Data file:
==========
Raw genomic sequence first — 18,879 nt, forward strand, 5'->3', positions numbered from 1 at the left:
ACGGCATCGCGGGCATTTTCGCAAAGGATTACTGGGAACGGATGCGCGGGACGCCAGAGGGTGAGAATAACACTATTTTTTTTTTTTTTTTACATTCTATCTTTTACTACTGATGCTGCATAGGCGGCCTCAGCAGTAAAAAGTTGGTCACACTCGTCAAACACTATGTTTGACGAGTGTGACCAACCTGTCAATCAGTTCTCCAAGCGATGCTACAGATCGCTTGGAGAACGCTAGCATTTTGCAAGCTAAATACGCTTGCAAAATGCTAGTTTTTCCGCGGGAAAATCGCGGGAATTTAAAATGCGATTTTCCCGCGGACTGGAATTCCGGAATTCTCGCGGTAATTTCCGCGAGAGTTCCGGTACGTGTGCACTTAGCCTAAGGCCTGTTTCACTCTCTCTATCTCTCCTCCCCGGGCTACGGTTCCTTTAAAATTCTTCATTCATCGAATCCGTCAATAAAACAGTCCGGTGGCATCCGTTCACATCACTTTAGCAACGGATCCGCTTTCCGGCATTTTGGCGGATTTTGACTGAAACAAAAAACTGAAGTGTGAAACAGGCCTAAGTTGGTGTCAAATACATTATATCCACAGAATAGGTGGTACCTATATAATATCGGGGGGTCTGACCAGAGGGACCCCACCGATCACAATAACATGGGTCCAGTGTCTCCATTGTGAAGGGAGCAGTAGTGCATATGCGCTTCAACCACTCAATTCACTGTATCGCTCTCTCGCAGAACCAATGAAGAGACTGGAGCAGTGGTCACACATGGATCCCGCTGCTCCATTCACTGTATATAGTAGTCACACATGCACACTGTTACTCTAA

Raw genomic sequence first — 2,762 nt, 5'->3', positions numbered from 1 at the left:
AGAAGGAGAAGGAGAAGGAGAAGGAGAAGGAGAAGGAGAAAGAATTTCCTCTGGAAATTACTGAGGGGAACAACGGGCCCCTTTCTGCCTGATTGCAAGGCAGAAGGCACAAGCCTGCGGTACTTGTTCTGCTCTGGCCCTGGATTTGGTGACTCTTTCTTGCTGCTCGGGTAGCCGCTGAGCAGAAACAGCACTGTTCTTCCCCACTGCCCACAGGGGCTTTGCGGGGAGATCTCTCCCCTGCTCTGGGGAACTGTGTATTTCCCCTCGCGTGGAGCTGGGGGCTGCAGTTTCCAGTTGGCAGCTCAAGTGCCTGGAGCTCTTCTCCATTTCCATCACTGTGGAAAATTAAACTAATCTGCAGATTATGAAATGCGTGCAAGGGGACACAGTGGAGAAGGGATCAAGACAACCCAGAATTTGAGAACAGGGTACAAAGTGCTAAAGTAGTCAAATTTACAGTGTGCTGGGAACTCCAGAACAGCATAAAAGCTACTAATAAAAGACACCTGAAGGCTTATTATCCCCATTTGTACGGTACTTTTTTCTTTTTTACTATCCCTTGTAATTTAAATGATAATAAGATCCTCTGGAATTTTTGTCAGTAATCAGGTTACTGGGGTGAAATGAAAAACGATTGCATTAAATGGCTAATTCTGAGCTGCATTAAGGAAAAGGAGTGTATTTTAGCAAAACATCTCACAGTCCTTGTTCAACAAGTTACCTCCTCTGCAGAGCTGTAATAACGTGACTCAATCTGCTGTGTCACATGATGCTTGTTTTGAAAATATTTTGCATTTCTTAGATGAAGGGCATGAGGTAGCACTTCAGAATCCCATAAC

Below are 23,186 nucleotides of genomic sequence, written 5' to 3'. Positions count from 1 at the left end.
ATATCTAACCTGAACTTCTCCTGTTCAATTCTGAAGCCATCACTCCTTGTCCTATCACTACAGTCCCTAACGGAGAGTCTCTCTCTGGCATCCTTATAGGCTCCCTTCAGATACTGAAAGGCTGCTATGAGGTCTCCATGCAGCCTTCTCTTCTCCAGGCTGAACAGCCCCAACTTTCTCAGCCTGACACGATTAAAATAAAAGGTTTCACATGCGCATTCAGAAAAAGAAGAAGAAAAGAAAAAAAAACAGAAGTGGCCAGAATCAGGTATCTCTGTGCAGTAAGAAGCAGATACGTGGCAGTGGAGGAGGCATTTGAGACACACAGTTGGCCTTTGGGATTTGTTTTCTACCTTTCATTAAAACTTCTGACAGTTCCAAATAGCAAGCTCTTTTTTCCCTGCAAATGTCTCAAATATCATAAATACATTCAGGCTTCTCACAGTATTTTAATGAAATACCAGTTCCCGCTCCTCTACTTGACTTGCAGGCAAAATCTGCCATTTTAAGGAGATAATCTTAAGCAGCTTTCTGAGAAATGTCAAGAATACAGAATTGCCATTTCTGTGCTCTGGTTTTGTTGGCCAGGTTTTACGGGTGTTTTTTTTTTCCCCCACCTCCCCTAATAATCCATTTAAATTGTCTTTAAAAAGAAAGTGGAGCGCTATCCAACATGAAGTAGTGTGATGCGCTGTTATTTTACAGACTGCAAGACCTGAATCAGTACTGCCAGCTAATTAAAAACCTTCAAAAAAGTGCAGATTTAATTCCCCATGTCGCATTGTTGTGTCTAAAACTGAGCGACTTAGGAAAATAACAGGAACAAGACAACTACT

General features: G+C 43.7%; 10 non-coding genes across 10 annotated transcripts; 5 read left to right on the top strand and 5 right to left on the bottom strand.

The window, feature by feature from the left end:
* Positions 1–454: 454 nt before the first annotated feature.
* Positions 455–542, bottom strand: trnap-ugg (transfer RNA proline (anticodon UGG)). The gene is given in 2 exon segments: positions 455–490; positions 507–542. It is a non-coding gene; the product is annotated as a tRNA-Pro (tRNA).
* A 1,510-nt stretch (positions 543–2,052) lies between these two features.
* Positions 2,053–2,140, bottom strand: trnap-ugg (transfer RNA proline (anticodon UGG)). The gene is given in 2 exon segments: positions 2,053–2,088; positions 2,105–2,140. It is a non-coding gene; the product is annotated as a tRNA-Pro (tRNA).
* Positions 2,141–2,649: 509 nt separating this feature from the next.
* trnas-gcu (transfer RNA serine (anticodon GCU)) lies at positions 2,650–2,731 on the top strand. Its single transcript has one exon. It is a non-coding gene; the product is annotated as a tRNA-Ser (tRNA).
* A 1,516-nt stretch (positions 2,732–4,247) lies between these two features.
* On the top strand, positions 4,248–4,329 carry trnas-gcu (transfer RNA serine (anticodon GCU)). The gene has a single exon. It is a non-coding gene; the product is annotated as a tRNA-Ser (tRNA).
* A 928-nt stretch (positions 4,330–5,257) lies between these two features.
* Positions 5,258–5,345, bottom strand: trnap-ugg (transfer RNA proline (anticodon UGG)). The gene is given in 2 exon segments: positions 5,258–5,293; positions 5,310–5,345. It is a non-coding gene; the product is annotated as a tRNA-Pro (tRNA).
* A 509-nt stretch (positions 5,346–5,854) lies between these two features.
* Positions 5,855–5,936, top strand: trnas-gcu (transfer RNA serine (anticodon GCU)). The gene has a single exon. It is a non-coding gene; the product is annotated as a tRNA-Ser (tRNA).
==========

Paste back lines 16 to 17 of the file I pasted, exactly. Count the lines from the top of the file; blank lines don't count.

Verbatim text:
* On the top strand, positions 4,248–4,329 carry trnas-gcu (transfer RNA serine (anticodon GCU)). The gene has a single exon. It is a non-coding gene; the product is annotated as a tRNA-Ser (tRNA).
* A 928-nt stretch (positions 4,330–5,257) lies between these two features.